Despite urgings by Visa, MasterCard, etc, despite the fact that companies continue to get hacked, most businesses have still not upgraded to the new technology. The reasons vary but the most common have little to do with cost and everything to do with time. You’re busy! Your current credit card machine is working fine so why go to the trouble of dealing with this now?
But if not now, when? Do yourself a favor and put it on your schedule to get it handled—like for a specific date and time, not just on your elusive To Do list. Or better yet, set someone responsible in your office to handle it and report back to you. This isn’t rocket science and doesn’t require your dental expertise. It just requires someone doing a bit of research and informing you so you can make an educated decision. And if you’re not happy with your current merchant provider or aren’t sure you’re getting the best rate or service—contact us. We know a vendor who will give you an honest rate assessment and help to ensure you are compliant.
At our Fall ADCPA (Academy of Dental CPAs) meeting we learned of the wonders of a new cavity treatment called silver diamine fluoride…SDF from one of our knowledgeable members. If you are a pediatric dentist you may already be in the know as this is touted as the latest and greatest thing for treating cavities in baby teeth. No drilling, no anesthesia, no pain. Just a drop is needed for the treatment, so although the service will not be a big ticket item, the margins are fabulous. Not to mention, parents will be ecstatic and tell their friends. But the uses could extend beyond children to the elderly and others, and even to adult molars hidden from view. Do your research. There are pros and cons. But definitely check it out!
“Now, personally, I like a car with some sort of character.” Richard Hammond
In any profession, it’s best to lead by example. If the car that you’ve had for years (you know – the trusty one that got you through dental school and has seen better days) is making you cringe instead of smile, it may be time to consider purchasing a new vehicle. If this sounds like you, and you are in the market for a new car, below are a few general tips and notes to help out.
Purchase or lease the vehicle under your personal name
Get the car insured in your personal name
Make the car payments with business funds
Pay for any auto-related expenses with business funds. This includes:
Maintenance & repairs
Gas & oil
Tolls & Parking
Keep a mileage log; this is the most accurate way to give your accountant the information needed to split the expenses into business-use miles and personal-use miles. Keeping track of actual miles is also an important way to provide hard evidence to the IRS in the case of an audit. Automobile expense is one of the items that the IRS is extremely particular about, so it is important to have this information available.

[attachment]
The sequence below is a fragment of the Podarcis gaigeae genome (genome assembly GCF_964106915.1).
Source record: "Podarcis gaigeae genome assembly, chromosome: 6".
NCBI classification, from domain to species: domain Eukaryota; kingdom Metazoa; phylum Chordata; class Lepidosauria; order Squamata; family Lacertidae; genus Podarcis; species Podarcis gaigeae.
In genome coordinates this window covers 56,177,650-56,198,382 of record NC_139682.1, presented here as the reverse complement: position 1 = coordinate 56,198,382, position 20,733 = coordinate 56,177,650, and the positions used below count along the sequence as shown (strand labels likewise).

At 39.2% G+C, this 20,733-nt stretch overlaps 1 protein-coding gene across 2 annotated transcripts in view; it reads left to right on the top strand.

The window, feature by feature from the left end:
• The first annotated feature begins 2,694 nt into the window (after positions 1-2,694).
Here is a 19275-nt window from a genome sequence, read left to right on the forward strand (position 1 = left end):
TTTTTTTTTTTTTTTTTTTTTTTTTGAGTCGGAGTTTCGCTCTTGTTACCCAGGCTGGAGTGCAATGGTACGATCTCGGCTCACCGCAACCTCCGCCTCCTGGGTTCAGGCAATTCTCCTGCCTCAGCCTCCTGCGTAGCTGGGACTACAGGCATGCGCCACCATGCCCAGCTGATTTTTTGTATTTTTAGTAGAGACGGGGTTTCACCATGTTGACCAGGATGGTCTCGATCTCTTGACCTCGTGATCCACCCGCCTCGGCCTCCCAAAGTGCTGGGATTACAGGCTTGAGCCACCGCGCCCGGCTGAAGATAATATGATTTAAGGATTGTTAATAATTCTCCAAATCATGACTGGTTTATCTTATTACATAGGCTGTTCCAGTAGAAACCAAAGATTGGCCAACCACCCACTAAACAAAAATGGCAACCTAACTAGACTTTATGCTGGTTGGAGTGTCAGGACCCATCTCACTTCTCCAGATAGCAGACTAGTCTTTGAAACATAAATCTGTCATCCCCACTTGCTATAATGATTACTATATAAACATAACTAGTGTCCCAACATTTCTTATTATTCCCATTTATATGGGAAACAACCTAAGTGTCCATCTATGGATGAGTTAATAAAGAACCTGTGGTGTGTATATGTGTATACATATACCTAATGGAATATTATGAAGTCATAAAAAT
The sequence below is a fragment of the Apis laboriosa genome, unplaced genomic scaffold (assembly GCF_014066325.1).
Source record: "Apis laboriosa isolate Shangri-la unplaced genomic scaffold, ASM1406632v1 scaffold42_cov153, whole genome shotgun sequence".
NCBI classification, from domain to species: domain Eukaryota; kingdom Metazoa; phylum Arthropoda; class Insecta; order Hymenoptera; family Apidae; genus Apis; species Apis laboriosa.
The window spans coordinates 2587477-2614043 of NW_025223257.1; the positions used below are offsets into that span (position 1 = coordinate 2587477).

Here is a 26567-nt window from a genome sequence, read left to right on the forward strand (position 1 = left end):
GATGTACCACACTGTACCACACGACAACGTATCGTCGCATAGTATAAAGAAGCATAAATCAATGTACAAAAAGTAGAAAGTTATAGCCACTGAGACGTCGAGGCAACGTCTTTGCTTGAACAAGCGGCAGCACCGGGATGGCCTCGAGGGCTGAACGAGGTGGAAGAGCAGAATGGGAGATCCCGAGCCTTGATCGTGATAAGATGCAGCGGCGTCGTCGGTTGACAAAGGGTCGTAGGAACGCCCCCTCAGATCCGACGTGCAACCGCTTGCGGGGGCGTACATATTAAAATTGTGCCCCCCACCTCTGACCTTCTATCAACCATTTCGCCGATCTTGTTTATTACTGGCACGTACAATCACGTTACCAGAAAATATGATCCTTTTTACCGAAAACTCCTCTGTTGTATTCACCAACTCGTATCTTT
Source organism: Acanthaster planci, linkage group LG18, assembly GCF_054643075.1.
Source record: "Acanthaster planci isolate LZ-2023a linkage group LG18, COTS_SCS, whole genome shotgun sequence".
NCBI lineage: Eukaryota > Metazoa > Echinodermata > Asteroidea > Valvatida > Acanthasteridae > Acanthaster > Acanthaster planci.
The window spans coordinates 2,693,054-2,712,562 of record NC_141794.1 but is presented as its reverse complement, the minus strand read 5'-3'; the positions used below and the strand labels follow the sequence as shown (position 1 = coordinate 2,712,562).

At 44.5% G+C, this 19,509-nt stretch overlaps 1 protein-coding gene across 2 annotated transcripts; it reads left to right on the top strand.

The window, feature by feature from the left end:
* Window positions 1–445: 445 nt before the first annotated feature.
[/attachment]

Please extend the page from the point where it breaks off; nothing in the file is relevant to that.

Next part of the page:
The good news regarding mileage is that the days of keeping a paper mileage log are long gone. There are several great apps available to help you easily keep track of miles, and are worth checking out. Here are a few suggestions.
Whether it’s your first employee or the addition of staff to facilitate the needs of your growing practice, you want to make sure that you have your new hire complete the correct documents that you are required to keep on file.
Each employee you hire is required to fill out these important government documents for you. To ensure completion of these documents, provide the forms to the new hire at the very start of employment and have them fill out the forms before they begin any work.
Form W-4 (Employee’s Withholding Certificate) – gathers basis payroll tax information and asks the employee how much federal income tax to withhold from their pay. https://www.irs.gov/pub/irs-pdf/fw4.pdf
Interesting items to note regarding Temporary Employees and the infamous “Working Interview”:
Temporary Employees that are hired directly by your practice are considered employees of the practice for all intents and purposes and are able to file unemployment claims once the work relationship has ended.
Consider hiring Temporary Employees through a temporary service. By doing so, the temporary service is the employer and they will handle any unemployment claims filed by these employees.
A “Working Interview” is considered to be an “interview” where the worker performs actual work for the company. This form of work for the company IS deemed “on the job” training or part of orientation to the company and IS viewed as work time. The worker expects to be compensated for this time and the company is expected to pay the worker at least a minimum wage for this time, obtain the required new-hire government documents (as listed above-Form I-9, Form W-4, etc.) and report the wages paid to the IRS and applicable State entities. The short story to this is….Working Interviews should be given a paycheck which is run through the company’s payroll system and has the appropriate payroll taxes withheld from it.
With elections around the corner, paying attention to the candidates’ tax plans is crucial. Clinton wants upper-income Americans to pay more, while Trump seeks across-the-board tax cuts. Per The Kiplinger Tax Letter, some highlights of both candidates’ plans are: